Last month, the Sacramento Bee reported that the state had paid out over $25 million in the last three fiscal years to settle sexual harassment-related cases and most of it came from taxpayer money. According to state law, a public entity is required to defend an employee in a civil case over actions taken within the scope of his or her employment. However, the public entity may refuse to provide for the individual’s defense if the actions were not within the scope of the job, or he or she acted – or failed to act – because of fraud, corruption or actual malice. A spokeswoman for the Attorney General’s Office noted that the AG’s Office usually will represent the agency if there is a conflict between the agency and the individual defendant named in a lawsuit. The agency may then retain and pay for outside counsel for the accused worker, or decide not to defend the individual at all. Jon Coupal, president of the Howard Jarvis Taxpayers Association, told the Sacramento Bee,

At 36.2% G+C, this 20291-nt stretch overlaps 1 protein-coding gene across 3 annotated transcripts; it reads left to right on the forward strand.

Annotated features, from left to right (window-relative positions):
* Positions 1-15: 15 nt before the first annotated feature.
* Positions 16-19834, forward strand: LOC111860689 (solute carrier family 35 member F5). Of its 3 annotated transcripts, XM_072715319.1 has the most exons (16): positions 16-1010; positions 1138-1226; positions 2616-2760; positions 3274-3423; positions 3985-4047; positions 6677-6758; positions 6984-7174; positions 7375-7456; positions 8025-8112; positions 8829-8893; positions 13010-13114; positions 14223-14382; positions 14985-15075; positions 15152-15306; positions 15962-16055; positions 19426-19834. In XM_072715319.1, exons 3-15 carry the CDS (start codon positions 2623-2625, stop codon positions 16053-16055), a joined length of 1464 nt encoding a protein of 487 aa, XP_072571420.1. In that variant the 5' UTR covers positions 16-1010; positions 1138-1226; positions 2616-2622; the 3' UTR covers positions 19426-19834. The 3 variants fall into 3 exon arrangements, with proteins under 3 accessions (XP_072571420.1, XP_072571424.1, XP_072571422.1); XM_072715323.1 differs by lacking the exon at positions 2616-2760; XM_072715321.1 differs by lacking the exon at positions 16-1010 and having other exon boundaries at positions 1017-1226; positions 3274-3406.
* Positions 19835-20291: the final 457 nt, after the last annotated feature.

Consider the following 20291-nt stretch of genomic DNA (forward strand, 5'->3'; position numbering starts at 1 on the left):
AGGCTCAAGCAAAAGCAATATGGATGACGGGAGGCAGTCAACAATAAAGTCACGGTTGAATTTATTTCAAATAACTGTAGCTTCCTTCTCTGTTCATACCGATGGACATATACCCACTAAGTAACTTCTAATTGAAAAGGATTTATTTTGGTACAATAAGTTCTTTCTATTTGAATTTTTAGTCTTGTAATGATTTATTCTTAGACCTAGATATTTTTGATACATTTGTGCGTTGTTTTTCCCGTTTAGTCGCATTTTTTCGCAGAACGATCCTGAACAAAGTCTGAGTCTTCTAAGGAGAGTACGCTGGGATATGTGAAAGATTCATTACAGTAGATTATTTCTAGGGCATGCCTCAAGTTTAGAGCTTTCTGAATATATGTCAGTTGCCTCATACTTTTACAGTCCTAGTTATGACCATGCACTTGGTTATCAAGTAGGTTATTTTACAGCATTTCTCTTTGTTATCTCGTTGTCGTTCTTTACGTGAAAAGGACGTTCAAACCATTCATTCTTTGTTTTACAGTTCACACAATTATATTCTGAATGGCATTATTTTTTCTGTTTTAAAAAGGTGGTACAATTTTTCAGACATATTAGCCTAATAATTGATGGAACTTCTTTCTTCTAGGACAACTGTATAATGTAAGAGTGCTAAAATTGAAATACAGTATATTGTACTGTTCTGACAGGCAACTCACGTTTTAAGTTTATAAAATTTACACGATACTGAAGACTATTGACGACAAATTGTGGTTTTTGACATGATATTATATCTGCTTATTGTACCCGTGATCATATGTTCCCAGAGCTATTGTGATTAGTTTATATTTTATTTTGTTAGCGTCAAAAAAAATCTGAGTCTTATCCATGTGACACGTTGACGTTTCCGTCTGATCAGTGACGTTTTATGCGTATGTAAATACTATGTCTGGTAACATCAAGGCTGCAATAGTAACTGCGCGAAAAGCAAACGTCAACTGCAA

This is the most disgusting use of taxpayer dollars we’ve ever seen. There is no way taxpayers should be on the hook for this.
Coupal believes that perpetrators should pay for their own misconduct in the workplace. According to the AG’s Office, however, it is “very rare” where individual defendants were assessed punitive damages that had to be paid out of their own pockets. Given the recent high profile misconduct scandals involving lawmakers, this issue has been getting a closer look. Last month, Assemblyman Kevin McCarty (D-Sacramento) introduced Senate Bill 1750, which would require the Senate and Assembly to seek reimbursement for any sexual harassment settlements paid by the Legislature “when there is clear evidence of wrongdoing by a legislator.” We will have to wait and see if the bill passes and if there will be any more measures that will solve this issue.